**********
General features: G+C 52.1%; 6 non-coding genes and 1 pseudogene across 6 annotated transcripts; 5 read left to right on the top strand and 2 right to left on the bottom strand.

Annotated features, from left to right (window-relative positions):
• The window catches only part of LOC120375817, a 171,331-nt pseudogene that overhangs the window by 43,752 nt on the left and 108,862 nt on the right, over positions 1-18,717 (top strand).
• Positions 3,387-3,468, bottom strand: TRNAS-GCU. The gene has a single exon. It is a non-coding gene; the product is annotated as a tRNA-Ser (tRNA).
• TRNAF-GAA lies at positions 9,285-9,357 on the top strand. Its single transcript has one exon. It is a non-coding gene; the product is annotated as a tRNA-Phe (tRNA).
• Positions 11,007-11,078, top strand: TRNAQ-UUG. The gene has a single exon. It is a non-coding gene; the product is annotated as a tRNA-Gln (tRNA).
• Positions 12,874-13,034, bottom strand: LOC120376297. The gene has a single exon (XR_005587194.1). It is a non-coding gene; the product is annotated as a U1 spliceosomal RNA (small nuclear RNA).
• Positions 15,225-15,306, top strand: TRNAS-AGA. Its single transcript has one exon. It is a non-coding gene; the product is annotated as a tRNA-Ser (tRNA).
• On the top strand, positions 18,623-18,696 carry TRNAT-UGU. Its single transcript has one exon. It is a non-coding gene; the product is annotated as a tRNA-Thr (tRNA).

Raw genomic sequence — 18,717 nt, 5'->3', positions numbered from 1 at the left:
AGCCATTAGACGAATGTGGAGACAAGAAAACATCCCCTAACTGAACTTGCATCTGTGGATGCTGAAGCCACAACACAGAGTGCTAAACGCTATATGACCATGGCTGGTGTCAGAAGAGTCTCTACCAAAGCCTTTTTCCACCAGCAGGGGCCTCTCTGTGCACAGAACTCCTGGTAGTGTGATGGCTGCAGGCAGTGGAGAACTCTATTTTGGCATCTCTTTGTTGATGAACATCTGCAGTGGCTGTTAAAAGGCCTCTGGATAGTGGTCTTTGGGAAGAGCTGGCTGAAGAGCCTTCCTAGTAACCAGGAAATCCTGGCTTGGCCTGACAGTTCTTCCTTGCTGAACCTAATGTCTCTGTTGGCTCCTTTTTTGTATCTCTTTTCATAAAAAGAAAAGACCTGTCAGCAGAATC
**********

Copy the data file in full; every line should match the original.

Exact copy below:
General features: G+C 52.1%; 6 non-coding genes and 1 pseudogene across 6 annotated transcripts; 5 read left to right on the top strand and 2 right to left on the bottom strand.

Annotated features, from left to right (window-relative positions):
• The window catches only part of LOC120375817, a 171,331-nt pseudogene that overhangs the window by 43,752 nt on the left and 108,862 nt on the right, over positions 1-18,717 (top strand).
• Positions 3,387-3,468, bottom strand: TRNAS-GCU. The gene has a single exon. It is a non-coding gene; the product is annotated as a tRNA-Ser (tRNA).
• TRNAF-GAA lies at positions 9,285-9,357 on the top strand. Its single transcript has one exon. It is a non-coding gene; the product is annotated as a tRNA-Phe (tRNA).
• Positions 11,007-11,078, top strand: TRNAQ-UUG. The gene has a single exon. It is a non-coding gene; the product is annotated as a tRNA-Gln (tRNA).
• Positions 12,874-13,034, bottom strand: LOC120376297. The gene has a single exon (XR_005587194.1). It is a non-coding gene; the product is annotated as a U1 spliceosomal RNA (small nuclear RNA).
• Positions 15,225-15,306, top strand: TRNAS-AGA. Its single transcript has one exon. It is a non-coding gene; the product is annotated as a tRNA-Ser (tRNA).
• On the top strand, positions 18,623-18,696 carry TRNAT-UGU. Its single transcript has one exon. It is a non-coding gene; the product is annotated as a tRNA-Thr (tRNA).

Raw genomic sequence — 18,717 nt, 5'->3', positions numbered from 1 at the left:
AGCCATTAGACGAATGTGGAGACAAGAAAACATCCCCTAACTGAACTTGCATCTGTGGATGCTGAAGCCACAACACAGAGTGCTAAACGCTATATGACCATGGCTGGTGTCAGAAGAGTCTCTACCAAAGCCTTTTTCCACCAGCAGGGGCCTCTCTGTGCACAGAACTCCTGGTAGTGTGATGGCTGCAGGCAGTGGAGAACTCTATTTTGGCATCTCTTTGTTGATGAACATCTGCAGTGGCTGTTAAAAGGCCTCTGGATAGTGGTCTTTGGGAAGAGCTGGCTGAAGAGCCTTCCTAGTAACCAGGAAATCCTGGCTTGGCCTGACAGTTCTTCCTTGCTGAACCTAATGTCTCTGTTGGCTCCTTTTTTGTATCTCTTTTCATAAAAAGAAAAGACCTGTCAGCAGAATC